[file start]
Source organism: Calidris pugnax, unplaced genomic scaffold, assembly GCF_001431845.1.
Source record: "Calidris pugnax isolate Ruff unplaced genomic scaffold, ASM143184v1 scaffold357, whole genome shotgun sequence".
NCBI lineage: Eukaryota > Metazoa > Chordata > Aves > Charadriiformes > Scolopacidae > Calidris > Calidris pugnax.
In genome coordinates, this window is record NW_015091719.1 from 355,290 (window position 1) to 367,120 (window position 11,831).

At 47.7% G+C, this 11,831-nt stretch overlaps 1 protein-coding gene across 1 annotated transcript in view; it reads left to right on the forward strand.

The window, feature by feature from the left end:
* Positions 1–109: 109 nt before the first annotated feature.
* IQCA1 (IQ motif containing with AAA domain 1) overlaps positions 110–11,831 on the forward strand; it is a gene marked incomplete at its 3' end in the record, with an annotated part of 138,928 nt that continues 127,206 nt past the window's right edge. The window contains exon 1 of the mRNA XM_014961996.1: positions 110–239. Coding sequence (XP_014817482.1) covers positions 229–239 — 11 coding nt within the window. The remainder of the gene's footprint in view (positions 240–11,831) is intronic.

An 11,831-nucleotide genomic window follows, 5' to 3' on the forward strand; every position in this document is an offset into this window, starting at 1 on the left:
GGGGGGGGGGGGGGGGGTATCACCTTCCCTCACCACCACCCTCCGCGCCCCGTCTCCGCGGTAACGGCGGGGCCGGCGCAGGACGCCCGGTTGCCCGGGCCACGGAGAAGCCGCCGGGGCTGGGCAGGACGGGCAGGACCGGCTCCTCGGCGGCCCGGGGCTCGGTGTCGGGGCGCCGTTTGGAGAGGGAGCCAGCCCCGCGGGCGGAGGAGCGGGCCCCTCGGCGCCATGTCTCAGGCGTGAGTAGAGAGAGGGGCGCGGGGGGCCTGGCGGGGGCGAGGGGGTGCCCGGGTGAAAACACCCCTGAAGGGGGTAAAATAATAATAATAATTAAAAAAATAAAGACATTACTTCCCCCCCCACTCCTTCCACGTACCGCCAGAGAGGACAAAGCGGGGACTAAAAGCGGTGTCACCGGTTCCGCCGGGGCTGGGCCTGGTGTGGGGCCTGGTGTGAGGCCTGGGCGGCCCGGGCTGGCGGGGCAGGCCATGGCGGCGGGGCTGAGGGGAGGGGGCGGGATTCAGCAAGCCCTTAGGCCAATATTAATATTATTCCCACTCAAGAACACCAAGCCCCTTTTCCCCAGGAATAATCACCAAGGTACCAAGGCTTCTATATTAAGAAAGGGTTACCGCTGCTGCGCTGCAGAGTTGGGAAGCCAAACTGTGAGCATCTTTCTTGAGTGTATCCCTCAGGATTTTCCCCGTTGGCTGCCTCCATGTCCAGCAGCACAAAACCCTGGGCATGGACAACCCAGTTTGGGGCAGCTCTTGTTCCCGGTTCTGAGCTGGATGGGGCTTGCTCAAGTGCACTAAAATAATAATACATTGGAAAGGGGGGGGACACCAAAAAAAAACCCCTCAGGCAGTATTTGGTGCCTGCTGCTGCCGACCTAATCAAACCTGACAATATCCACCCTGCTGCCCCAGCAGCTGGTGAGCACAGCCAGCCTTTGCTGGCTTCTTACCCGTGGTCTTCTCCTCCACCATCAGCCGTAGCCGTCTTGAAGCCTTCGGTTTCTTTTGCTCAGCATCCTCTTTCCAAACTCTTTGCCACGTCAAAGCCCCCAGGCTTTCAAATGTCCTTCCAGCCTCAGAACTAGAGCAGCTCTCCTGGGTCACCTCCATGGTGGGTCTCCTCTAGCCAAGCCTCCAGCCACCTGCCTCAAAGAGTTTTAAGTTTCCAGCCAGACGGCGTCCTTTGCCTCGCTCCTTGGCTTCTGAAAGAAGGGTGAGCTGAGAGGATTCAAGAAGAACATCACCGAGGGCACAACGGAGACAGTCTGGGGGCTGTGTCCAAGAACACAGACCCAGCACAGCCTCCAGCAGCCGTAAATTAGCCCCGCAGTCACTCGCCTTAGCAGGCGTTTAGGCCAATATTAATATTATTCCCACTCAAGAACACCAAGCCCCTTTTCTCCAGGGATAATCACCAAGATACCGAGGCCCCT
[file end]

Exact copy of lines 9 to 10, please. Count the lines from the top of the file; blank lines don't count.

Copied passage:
An 11,831-nucleotide genomic window follows, 5' to 3' on the forward strand; every position in this document is an offset into this window, starting at 1 on the left:
GGGGGGGGGGGGGGGGGTATCACCTTCCCTCACCACCACCCTCCGCGCCCCGTCTCCGCGGTAACGGCGGGGCCGGCGCAGGACGCCCGGTTGCCCGGGCCACGGAGAAGCCGCCGGGGCTGGGCAGGACGGGCAGGACCGGCTCCTCGGCGGCCCGGGGCTCGGTGTCGGGGCGCCGTTTGGAGAGGGAGCCAGCCCCGCGGGCGGAGGAGCGGGCCCCTCGGCGCCATGTCTCAGGCGTGAGTAGAGAGAGGGGCGCGGGGGGCCTGGCGGGGGCGAGGGGGTGCCCGGGTGAAAACACCCCTGAAGGGGGTAAAATAATAATAATAATTAAAAAAATAAAGACATTACTTCCCCCCCCACTCCTTCCACGTACCGCCAGAGAGGACAAAGCGGGGACTAAAAGCGGTGTCACCGGTTCCGCCGGGGCTGGGCCTGGTGTGGGGCCTGGTGTGAGGCCTGGGCGGCCCGGGCTGGCGGGGCAGGCCATGGCGGCGGGGCTGAGGGGAGGGGGCGGGATTCAGCAAGCCCTTAGGCCAATATTAATATTATTCCCACTCAAGAACACCAAGCCCCTTTTCCCCAGGAATAATCACCAAGGTACCAAGGCTTCTATATTAAGAAAGGGTTACCGCTGCTGCGCTGCAGAGTTGGGAAGCCAAACTGTGAGCATCTTTCTTGAGTGTATCCCTCAGGATTTTCCCCGTTGGCTGCCTCCATGTCCAGCAGCACAAAACCCTGGGCATGGACAACCCAGTTTGGGGCAGCTCTTGTTCCCGGTTCTGAGCTGGATGGGGCTTGCTCAAGTGCACTAAAATAATAATACATTGGAAAGGGGGGGGACACCAAAAAAAAACCCCTCAGGCAGTATTTGGTGCCTGCTGCTGCCGACCTAATCAAACCTGACAATATCCACCCTGCTGCCCCAGCAGCTGGTGAGCACAGCCAGCCTTTGCTGGCTTCTTACCCGTGGTCTTCTCCTCCACCATCAGCCGTAGCCGTCTTGAAGCCTTCGGTTTCTTTTGCTCAGCATCCTCTTTCCAAACTCTTTGCCACGTCAAAGCCCCCAGGCTTTCAAATGTCCTTCCAGCCTCAGAACTAGAGCAGCTCTCCTGGGTCACCTCCATGGTGGGTCTCCTCTAGCCAAGCCTCCAGCCACCTGCCTCAAAGAGTTTTAAGTTTCCAGCCAGACGGCGTCCTTTGCCTCGCTCCTTGGCTTCTGAAAGAAGGGTGAGCTGAGAGGATTCAAGAAGAACATCACCGAGGGCACAACGGAGACAGTCTGGGGGCTGTGTCCAAGAACACAGACCCAGCACAGCCTCCAGCAGCCGTAAATTAGCCCCGCAGTCACTCGCCTTAGCAGGCGTTTAGGCCAATATTAATATTATTCCCACTCAAGAACACCAAGCCCCTTTTCTCCAGGGATAATCACCAAGATACCGAGGCCCCT